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NeNe Leakes shared an unfortunate update about her husband Gregg. In an interview with the Jasmine Brand, Leakes said not only has Gregg’s cancer returned, he has been hospitalized in an attempt to fight it.

Leakes said:

“Gregg is so-so. He’s in the hospital. He’s been in the hospital, tomorrow will be a week. I haven’t talked publicly about that. This is the first time I’m saying something about it. He’s been in the hospital. I’m sure he’ll be home in about a week or so. He had to have a surgery. So his cancer did return.

I’d love everybody to pray for Gregg that would be beautiful. Pray for his strength. I was going to say something when he returned home so I didn’t know I was going to say something today. He’s had this surgery before and he was in the hospital about 15 days. So I expect him to be in the hospital at least another week and then home. So pray for Gregg and pray for me too.”

Leakes has spoken openly about how being a caregiver to Gregg took a toll on her mental health. She shared that she went through a bout of depression and had to be medicated. That’s likely why she’s asking for pray for the both of them now.

In 2018, the Leakes family shared that Gregg had been diagnosed with stage 3 colon cancer. He completed chemotherapy in the spring of 2019.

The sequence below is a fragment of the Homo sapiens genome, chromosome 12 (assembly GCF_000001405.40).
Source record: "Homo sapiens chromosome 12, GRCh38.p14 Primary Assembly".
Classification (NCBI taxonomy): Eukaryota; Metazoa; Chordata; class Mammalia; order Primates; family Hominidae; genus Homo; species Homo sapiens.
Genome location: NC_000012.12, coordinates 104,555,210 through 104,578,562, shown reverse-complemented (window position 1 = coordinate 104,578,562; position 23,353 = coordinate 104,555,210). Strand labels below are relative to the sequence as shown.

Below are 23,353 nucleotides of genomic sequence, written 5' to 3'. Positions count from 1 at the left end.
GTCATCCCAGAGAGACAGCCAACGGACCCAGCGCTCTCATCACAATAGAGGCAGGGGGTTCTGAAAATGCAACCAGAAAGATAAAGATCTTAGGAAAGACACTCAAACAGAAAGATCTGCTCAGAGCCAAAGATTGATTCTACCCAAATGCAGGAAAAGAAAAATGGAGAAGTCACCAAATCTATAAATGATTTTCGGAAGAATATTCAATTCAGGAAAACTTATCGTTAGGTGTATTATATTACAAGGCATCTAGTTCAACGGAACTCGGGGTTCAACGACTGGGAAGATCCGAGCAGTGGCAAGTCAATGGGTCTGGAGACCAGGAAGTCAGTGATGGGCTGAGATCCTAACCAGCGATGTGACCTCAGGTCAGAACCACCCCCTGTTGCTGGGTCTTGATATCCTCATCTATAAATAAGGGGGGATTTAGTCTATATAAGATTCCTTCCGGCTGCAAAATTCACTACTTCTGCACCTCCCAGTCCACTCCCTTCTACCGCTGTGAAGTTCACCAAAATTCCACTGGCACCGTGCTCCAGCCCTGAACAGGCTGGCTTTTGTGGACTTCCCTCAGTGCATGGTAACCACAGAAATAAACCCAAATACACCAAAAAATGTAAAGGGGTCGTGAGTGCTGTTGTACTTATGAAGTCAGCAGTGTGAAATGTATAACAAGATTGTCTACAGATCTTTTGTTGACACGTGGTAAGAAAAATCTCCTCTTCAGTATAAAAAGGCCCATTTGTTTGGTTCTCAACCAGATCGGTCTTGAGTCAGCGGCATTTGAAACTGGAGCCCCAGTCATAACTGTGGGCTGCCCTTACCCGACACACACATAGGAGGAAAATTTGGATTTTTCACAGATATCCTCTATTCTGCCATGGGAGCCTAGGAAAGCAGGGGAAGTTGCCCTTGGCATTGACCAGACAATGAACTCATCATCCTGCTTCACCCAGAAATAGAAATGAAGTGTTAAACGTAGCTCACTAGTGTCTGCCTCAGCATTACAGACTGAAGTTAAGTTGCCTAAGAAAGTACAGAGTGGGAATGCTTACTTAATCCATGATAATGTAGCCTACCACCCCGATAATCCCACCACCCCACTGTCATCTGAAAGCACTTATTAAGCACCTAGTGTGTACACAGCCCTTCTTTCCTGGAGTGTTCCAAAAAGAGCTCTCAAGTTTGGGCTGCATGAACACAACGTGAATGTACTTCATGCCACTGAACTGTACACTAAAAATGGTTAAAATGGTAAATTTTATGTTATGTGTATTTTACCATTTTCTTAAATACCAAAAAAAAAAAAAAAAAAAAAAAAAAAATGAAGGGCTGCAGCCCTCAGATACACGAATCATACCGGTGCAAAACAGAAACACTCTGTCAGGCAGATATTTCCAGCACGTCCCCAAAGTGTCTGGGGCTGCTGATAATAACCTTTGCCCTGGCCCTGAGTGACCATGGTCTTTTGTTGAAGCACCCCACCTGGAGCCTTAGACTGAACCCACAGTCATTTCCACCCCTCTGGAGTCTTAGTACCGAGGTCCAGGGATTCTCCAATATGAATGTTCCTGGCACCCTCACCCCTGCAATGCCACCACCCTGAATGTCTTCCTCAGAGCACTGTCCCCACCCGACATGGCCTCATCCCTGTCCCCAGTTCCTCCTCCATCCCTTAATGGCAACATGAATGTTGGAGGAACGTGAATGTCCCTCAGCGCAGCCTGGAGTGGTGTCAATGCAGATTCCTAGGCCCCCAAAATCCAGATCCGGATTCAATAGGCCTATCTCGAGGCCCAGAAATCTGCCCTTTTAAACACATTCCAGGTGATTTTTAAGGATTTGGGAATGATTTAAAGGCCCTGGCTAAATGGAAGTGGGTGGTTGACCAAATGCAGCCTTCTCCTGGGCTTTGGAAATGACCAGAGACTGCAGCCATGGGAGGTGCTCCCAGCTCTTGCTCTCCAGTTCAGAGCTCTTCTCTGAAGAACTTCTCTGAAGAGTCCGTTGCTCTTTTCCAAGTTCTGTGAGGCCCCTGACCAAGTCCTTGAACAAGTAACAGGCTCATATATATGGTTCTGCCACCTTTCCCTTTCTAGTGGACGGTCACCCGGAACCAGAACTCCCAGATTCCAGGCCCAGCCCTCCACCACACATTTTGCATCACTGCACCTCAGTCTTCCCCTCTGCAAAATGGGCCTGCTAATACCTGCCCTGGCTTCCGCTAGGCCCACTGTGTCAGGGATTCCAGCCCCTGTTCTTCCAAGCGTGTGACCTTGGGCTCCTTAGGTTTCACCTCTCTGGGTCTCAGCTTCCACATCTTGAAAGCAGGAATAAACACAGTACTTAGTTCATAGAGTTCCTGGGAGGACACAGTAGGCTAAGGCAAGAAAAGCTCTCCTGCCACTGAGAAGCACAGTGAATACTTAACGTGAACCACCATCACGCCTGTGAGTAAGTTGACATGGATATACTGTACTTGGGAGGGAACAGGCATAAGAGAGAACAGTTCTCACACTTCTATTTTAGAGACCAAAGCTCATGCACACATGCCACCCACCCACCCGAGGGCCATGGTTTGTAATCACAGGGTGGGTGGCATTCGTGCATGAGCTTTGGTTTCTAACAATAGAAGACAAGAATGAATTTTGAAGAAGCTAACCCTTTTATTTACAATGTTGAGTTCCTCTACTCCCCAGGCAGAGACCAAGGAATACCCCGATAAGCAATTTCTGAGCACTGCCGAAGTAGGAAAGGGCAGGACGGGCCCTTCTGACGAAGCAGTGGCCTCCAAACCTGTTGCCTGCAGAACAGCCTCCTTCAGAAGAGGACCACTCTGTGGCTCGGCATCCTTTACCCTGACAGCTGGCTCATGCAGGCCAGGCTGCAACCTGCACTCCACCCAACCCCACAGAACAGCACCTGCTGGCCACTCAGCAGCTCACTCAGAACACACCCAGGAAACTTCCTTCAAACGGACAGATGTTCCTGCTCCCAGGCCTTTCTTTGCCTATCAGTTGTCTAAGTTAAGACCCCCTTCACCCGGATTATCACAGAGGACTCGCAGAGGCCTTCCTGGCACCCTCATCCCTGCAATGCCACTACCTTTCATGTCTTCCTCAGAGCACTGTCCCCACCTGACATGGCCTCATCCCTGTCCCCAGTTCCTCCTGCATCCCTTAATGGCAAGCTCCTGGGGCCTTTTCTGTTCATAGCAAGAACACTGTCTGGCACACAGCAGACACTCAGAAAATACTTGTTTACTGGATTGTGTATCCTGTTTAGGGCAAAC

According to the American Cancer Society (ACS), colorectal cancer disproportionately affects Black men at a rate of 20 percent higher than any other racial or ethnic group and there’s a 40 percent likelihood of Black men dying from the disease than their peers. The reasons for this disparity are numerous.

There are socioeconomic factors, including lack of access to healthcare, later detection, less access to high quality foods, lower paying jobs and being exposed or living in unsafe environments.

To combat some of these forces, ACS recommends early screenings for at-risk populations. People with average risk begin screening for the disease at age 45. Those with increased risk factors, such as a family history, a personal history of inflammatory bowel disease or a prior cancer diagnosis should speak to their doctors about screening earlier.

There are various tests used to screen for cancer, including a colonoscopy.

Symptoms of colorectal cancer include a change in bowel habits, including diarrhea, constipation, rectal bleeding, losing weight without trying and more.

Get the full list and more information about how to screen for this disease and prevent it here.

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